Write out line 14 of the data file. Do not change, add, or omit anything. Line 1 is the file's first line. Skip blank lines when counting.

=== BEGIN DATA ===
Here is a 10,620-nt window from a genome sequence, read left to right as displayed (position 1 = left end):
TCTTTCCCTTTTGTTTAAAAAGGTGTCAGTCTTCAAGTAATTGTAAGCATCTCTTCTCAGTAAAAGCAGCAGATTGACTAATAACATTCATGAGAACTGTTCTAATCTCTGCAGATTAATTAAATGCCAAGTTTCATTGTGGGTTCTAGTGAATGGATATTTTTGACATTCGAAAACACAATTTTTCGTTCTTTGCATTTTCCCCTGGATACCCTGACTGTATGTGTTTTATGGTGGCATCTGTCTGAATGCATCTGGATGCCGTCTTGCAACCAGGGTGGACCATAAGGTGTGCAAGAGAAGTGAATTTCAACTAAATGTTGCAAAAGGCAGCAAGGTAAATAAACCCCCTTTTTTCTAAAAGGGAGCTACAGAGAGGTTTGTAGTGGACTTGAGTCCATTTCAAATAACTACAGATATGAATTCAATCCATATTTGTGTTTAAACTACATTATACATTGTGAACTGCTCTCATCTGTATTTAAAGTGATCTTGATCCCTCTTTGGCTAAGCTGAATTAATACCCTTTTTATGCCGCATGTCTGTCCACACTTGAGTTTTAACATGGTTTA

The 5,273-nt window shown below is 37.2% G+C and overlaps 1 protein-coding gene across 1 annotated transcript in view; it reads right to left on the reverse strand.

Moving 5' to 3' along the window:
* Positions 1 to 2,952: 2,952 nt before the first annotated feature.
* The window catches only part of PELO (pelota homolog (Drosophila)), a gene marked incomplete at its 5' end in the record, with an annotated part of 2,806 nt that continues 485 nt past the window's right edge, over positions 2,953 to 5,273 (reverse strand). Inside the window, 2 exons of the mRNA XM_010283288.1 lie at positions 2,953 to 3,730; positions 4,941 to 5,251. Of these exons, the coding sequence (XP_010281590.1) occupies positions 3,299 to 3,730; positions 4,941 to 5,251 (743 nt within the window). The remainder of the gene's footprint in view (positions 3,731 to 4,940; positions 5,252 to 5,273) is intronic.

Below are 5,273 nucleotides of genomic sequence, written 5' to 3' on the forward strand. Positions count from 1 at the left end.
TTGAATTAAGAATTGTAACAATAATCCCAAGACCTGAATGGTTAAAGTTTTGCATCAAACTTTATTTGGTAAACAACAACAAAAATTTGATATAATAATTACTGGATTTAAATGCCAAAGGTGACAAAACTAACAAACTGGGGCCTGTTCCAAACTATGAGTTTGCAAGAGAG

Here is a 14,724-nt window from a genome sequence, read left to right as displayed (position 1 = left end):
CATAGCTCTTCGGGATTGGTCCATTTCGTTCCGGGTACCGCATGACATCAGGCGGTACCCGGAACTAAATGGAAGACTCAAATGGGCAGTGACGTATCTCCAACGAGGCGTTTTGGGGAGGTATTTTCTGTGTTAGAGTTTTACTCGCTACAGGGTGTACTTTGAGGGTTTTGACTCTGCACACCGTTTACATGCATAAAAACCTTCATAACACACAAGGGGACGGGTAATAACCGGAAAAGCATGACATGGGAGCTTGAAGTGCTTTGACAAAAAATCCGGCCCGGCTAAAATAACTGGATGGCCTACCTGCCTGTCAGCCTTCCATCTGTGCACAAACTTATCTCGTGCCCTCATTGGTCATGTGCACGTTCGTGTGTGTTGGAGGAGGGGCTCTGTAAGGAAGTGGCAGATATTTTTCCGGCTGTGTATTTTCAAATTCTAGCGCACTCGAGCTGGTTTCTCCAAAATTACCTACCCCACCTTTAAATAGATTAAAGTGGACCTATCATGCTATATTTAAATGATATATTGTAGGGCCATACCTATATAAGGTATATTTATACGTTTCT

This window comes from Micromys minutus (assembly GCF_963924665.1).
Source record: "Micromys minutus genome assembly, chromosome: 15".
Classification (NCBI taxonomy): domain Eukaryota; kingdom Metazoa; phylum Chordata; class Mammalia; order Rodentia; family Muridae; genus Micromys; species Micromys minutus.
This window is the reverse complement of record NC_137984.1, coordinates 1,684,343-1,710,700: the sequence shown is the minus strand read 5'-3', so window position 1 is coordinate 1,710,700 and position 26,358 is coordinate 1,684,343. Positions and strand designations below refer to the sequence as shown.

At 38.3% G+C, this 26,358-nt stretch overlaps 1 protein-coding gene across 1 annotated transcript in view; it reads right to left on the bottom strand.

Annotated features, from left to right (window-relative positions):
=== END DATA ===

This window is the reverse complement of record NC_137984.1, coordinates 1,684,343-1,710,700: the sequence shown is the minus strand read 5'-3', so window position 1 is coordinate 1,710,700 and position 26,358 is coordinate 1,684,343. Positions and strand designations below refer to the sequence as shown.